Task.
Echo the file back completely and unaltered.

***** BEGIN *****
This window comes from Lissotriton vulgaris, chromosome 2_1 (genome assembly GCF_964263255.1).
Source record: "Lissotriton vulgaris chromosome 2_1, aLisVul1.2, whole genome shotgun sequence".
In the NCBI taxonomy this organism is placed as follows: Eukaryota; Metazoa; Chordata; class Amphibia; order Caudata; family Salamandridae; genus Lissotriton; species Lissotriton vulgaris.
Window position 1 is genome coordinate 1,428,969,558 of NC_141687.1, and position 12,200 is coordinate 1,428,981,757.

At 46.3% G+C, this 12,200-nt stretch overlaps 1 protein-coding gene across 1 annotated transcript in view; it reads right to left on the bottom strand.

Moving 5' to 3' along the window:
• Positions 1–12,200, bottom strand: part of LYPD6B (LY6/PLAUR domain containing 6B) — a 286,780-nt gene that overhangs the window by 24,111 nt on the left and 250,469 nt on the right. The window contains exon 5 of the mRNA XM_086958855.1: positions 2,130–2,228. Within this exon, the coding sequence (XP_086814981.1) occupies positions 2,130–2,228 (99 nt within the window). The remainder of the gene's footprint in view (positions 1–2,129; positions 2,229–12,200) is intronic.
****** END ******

This window comes from Lissotriton vulgaris, chromosome 2_1 (genome assembly GCF_964263255.1).
Source record: "Lissotriton vulgaris chromosome 2_1, aLisVul1.2, whole genome shotgun sequence".
In the NCBI taxonomy this organism is placed as follows: Eukaryota; Metazoa; Chordata; class Amphibia; order Caudata; family Salamandridae; genus Lissotriton; species Lissotriton vulgaris.
Window position 1 is genome coordinate 1,428,969,558 of NC_141687.1, and position 12,200 is coordinate 1,428,981,757.

At 46.3% G+C, this 12,200-nt stretch overlaps 1 protein-coding gene across 1 annotated transcript in view; it reads right to left on the bottom strand.

Moving 5' to 3' along the window:
• Positions 1–12,200, bottom strand: part of LYPD6B (LY6/PLAUR domain containing 6B) — a 286,780-nt gene that overhangs the window by 24,111 nt on the left and 250,469 nt on the right. The window contains exon 5 of the mRNA XM_086958855.1: positions 2,130–2,228. Within this exon, the coding sequence (XP_086814981.1) occupies positions 2,130–2,228 (99 nt within the window). The remainder of the gene's footprint in view (positions 1–2,129; positions 2,229–12,200) is intronic.